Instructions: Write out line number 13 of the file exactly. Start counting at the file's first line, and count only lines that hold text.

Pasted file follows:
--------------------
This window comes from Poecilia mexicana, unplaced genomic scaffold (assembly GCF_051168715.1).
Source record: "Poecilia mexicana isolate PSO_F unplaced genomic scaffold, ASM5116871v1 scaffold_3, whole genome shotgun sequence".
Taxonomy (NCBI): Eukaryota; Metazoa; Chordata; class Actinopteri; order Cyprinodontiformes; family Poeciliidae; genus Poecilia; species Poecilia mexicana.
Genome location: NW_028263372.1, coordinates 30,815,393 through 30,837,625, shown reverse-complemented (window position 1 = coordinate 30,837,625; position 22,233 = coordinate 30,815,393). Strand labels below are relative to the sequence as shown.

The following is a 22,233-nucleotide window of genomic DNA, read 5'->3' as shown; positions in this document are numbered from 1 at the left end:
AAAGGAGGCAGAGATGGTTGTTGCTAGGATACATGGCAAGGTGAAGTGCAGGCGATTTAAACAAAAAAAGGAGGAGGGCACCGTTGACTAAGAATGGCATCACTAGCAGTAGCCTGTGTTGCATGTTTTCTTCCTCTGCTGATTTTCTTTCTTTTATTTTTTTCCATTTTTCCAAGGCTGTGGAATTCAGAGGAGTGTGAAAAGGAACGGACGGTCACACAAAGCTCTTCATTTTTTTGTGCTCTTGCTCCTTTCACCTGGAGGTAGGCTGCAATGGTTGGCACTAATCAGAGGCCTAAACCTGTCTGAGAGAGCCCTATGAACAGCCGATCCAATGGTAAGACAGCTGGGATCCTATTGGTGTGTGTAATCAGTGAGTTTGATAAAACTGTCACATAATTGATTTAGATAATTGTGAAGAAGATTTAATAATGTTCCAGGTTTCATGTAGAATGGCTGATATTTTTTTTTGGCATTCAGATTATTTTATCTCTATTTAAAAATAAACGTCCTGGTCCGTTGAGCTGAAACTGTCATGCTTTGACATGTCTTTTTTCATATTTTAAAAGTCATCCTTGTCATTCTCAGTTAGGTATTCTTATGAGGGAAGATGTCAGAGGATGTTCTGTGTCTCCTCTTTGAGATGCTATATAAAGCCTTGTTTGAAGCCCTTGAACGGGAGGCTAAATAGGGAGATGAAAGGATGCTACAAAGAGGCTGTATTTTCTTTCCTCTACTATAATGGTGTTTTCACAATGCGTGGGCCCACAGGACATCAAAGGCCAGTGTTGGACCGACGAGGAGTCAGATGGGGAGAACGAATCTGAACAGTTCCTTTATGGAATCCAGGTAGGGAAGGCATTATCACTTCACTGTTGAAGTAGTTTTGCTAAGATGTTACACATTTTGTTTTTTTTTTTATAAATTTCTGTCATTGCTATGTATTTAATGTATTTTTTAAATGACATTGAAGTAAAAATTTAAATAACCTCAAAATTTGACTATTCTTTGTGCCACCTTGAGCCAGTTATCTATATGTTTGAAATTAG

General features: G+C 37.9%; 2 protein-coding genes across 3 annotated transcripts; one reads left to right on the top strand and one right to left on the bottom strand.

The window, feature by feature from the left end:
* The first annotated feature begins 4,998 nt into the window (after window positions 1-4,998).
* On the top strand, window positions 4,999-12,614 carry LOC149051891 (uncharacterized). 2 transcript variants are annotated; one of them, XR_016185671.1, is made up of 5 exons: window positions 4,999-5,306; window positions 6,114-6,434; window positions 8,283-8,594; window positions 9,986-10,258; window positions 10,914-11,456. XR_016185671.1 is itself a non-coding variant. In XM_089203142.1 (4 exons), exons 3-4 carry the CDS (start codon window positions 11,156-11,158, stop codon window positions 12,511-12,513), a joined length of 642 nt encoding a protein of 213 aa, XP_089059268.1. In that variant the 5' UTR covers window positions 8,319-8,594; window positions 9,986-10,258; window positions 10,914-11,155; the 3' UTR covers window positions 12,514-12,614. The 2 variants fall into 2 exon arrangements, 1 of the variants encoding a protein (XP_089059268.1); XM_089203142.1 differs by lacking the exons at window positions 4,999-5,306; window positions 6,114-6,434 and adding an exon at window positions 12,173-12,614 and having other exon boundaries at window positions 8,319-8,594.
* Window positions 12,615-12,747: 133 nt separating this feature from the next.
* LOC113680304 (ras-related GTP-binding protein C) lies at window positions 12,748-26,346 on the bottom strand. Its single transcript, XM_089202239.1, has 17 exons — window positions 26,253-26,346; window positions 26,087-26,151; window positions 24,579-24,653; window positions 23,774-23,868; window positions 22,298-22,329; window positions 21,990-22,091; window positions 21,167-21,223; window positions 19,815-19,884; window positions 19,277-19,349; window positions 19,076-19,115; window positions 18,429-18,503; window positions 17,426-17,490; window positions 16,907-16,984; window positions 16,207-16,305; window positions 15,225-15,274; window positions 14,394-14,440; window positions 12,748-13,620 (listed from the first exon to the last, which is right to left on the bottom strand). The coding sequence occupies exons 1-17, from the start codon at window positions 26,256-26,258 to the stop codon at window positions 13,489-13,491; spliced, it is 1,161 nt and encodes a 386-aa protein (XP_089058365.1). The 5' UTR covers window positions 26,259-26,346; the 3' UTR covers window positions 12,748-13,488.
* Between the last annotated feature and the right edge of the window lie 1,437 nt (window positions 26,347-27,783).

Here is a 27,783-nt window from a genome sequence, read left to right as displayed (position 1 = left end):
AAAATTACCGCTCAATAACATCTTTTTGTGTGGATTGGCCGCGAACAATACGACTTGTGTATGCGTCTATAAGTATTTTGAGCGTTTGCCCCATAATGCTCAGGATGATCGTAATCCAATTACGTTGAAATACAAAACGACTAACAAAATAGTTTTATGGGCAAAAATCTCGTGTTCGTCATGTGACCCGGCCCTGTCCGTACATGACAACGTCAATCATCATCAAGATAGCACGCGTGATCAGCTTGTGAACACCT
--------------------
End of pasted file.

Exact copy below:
* Between the last annotated feature and the right edge of the window lie 1,437 nt (window positions 26,347-27,783).